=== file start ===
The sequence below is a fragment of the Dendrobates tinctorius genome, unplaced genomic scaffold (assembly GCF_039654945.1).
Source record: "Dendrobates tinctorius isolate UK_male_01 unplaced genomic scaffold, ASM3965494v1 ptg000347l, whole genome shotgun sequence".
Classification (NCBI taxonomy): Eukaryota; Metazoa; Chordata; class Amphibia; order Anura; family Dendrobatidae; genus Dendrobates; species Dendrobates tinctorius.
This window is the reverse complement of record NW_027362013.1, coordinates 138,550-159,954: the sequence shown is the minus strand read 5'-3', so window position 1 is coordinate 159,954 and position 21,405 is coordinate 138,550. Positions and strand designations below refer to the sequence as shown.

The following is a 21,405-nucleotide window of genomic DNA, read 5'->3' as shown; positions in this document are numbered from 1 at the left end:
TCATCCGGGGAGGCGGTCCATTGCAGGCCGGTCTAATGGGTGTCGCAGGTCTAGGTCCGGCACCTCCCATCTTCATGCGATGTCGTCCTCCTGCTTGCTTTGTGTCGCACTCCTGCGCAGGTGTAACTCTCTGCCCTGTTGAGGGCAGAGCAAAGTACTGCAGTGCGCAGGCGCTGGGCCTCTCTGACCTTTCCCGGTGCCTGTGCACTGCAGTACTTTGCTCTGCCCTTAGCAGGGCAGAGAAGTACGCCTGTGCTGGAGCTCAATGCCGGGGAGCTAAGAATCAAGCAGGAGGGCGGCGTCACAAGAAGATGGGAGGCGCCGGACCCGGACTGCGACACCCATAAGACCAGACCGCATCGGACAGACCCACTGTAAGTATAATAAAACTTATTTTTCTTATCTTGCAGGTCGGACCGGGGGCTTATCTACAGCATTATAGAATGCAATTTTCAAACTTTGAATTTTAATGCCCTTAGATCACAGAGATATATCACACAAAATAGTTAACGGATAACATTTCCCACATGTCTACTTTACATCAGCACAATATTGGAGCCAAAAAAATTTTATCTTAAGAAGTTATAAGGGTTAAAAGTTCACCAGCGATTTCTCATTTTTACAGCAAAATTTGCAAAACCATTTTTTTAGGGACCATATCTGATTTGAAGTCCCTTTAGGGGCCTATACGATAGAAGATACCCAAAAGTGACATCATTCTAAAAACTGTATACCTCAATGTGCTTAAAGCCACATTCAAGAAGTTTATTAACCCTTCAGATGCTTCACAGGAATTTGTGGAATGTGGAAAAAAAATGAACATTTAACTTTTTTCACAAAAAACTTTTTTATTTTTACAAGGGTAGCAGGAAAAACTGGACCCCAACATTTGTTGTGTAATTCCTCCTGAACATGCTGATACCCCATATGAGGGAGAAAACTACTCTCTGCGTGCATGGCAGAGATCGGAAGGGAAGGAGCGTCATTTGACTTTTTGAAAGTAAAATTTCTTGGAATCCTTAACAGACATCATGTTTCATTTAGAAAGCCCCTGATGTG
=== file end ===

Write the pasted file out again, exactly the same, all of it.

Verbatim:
The sequence below is a fragment of the Dendrobates tinctorius genome, unplaced genomic scaffold (assembly GCF_039654945.1).
Source record: "Dendrobates tinctorius isolate UK_male_01 unplaced genomic scaffold, ASM3965494v1 ptg000347l, whole genome shotgun sequence".
Classification (NCBI taxonomy): Eukaryota; Metazoa; Chordata; class Amphibia; order Anura; family Dendrobatidae; genus Dendrobates; species Dendrobates tinctorius.
This window is the reverse complement of record NW_027362013.1, coordinates 138,550-159,954: the sequence shown is the minus strand read 5'-3', so window position 1 is coordinate 159,954 and position 21,405 is coordinate 138,550. Positions and strand designations below refer to the sequence as shown.

The following is a 21,405-nucleotide window of genomic DNA, read 5'->3' as shown; positions in this document are numbered from 1 at the left end:
TCATCCGGGGAGGCGGTCCATTGCAGGCCGGTCTAATGGGTGTCGCAGGTCTAGGTCCGGCACCTCCCATCTTCATGCGATGTCGTCCTCCTGCTTGCTTTGTGTCGCACTCCTGCGCAGGTGTAACTCTCTGCCCTGTTGAGGGCAGAGCAAAGTACTGCAGTGCGCAGGCGCTGGGCCTCTCTGACCTTTCCCGGTGCCTGTGCACTGCAGTACTTTGCTCTGCCCTTAGCAGGGCAGAGAAGTACGCCTGTGCTGGAGCTCAATGCCGGGGAGCTAAGAATCAAGCAGGAGGGCGGCGTCACAAGAAGATGGGAGGCGCCGGACCCGGACTGCGACACCCATAAGACCAGACCGCATCGGACAGACCCACTGTAAGTATAATAAAACTTATTTTTCTTATCTTGCAGGTCGGACCGGGGGCTTATCTACAGCATTATAGAATGCAATTTTCAAACTTTGAATTTTAATGCCCTTAGATCACAGAGATATATCACACAAAATAGTTAACGGATAACATTTCCCACATGTCTACTTTACATCAGCACAATATTGGAGCCAAAAAAATTTTATCTTAAGAAGTTATAAGGGTTAAAAGTTCACCAGCGATTTCTCATTTTTACAGCAAAATTTGCAAAACCATTTTTTTAGGGACCATATCTGATTTGAAGTCCCTTTAGGGGCCTATACGATAGAAGATACCCAAAAGTGACATCATTCTAAAAACTGTATACCTCAATGTGCTTAAAGCCACATTCAAGAAGTTTATTAACCCTTCAGATGCTTCACAGGAATTTGTGGAATGTGGAAAAAAAATGAACATTTAACTTTTTTCACAAAAAACTTTTTTATTTTTACAAGGGTAGCAGGAAAAACTGGACCCCAACATTTGTTGTGTAATTCCTCCTGAACATGCTGATACCCCATATGAGGGAGAAAACTACTCTCTGCGTGCATGGCAGAGATCGGAAGGGAAGGAGCGTCATTTGACTTTTTGAAAGTAAAATTTCTTGGAATCCTTAACAGACATCATGTTTCATTTAGAAAGCCCCTGATGTG